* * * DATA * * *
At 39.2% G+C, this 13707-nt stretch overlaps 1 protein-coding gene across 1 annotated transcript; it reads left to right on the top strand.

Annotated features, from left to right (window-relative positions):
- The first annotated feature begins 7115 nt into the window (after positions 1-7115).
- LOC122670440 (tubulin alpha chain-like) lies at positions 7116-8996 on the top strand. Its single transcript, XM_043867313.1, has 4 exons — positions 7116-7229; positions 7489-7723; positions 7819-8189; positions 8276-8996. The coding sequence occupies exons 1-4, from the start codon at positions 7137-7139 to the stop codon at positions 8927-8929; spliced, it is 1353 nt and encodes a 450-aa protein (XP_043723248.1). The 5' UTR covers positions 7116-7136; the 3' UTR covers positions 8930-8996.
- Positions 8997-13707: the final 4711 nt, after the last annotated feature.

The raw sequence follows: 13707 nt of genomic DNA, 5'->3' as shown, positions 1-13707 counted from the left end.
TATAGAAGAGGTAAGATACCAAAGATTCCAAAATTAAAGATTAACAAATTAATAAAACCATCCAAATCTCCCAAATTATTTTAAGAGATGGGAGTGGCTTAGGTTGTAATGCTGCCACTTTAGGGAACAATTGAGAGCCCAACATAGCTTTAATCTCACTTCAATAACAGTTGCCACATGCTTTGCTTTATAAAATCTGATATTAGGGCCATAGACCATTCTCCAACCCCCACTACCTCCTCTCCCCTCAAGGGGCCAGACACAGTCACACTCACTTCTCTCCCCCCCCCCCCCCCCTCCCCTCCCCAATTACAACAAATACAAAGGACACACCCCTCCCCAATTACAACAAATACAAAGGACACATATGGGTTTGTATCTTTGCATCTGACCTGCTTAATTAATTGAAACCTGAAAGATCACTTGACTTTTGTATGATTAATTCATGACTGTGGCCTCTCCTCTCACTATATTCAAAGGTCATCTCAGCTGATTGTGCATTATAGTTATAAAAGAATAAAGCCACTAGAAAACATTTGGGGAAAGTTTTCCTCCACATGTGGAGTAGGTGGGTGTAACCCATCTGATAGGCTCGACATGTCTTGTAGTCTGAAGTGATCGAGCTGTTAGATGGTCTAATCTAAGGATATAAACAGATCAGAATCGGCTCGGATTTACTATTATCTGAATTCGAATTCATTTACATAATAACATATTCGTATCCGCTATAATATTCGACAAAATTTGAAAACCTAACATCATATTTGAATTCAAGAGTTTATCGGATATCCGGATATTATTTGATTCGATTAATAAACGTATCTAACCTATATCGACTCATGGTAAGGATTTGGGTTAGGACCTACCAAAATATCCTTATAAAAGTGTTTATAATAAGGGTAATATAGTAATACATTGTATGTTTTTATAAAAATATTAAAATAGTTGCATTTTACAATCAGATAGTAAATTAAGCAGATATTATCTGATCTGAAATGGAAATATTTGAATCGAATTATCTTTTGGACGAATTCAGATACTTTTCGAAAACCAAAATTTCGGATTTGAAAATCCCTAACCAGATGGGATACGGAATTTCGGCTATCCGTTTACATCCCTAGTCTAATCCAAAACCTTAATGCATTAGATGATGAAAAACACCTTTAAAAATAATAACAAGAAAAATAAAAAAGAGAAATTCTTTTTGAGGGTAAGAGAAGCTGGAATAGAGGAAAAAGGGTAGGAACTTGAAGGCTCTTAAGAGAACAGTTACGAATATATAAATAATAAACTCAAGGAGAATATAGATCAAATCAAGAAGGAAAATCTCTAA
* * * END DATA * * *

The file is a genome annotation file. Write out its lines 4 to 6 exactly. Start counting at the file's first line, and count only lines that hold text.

- LOC122670440 (tubulin alpha chain-like) lies at positions 7116-8996 on the top strand. Its single transcript, XM_043867313.1, has 4 exons — positions 7116-7229; positions 7489-7723; positions 7819-8189; positions 8276-8996. The coding sequence occupies exons 1-4, from the start codon at positions 7137-7139 to the stop codon at positions 8927-8929; spliced, it is 1353 nt and encodes a 450-aa protein (XP_043723248.1). The 5' UTR covers positions 7116-7136; the 3' UTR covers positions 8930-8996.
- Positions 8997-13707: the final 4711 nt, after the last annotated feature.

The raw sequence follows: 13707 nt of genomic DNA, 5'->3' as shown, positions 1-13707 counted from the left end.